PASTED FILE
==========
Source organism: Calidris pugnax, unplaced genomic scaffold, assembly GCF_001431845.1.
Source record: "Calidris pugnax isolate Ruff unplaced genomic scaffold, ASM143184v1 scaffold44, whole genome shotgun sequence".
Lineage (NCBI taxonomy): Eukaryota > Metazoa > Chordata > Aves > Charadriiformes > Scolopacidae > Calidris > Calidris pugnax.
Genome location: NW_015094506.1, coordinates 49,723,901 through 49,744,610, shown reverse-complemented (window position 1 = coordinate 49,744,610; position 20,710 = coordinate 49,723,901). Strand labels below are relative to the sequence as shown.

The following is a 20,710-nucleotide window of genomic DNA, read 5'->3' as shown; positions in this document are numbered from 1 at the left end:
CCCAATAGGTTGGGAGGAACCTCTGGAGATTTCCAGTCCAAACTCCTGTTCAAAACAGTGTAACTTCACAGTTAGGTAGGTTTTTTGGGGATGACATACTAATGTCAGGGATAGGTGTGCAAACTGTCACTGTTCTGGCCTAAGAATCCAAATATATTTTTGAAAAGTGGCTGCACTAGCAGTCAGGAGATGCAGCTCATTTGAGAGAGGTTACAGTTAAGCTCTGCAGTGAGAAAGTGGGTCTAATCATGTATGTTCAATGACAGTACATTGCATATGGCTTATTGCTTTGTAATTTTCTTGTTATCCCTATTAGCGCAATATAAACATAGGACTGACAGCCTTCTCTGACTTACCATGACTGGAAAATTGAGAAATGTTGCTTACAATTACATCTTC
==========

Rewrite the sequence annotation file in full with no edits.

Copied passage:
Source organism: Calidris pugnax, unplaced genomic scaffold, assembly GCF_001431845.1.
Source record: "Calidris pugnax isolate Ruff unplaced genomic scaffold, ASM143184v1 scaffold44, whole genome shotgun sequence".
Lineage (NCBI taxonomy): Eukaryota > Metazoa > Chordata > Aves > Charadriiformes > Scolopacidae > Calidris > Calidris pugnax.
Genome location: NW_015094506.1, coordinates 49,723,901 through 49,744,610, shown reverse-complemented (window position 1 = coordinate 49,744,610; position 20,710 = coordinate 49,723,901). Strand labels below are relative to the sequence as shown.

The following is a 20,710-nucleotide window of genomic DNA, read 5'->3' as shown; positions in this document are numbered from 1 at the left end:
CCCAATAGGTTGGGAGGAACCTCTGGAGATTTCCAGTCCAAACTCCTGTTCAAAACAGTGTAACTTCACAGTTAGGTAGGTTTTTTGGGGATGACATACTAATGTCAGGGATAGGTGTGCAAACTGTCACTGTTCTGGCCTAAGAATCCAAATATATTTTTGAAAAGTGGCTGCACTAGCAGTCAGGAGATGCAGCTCATTTGAGAGAGGTTACAGTTAAGCTCTGCAGTGAGAAAGTGGGTCTAATCATGTATGTTCAATGACAGTACATTGCATATGGCTTATTGCTTTGTAATTTTCTTGTTATCCCTATTAGCGCAATATAAACATAGGACTGACAGCCTTCTCTGACTTACCATGACTGGAAAATTGAGAAATGTTGCTTACAATTACATCTTC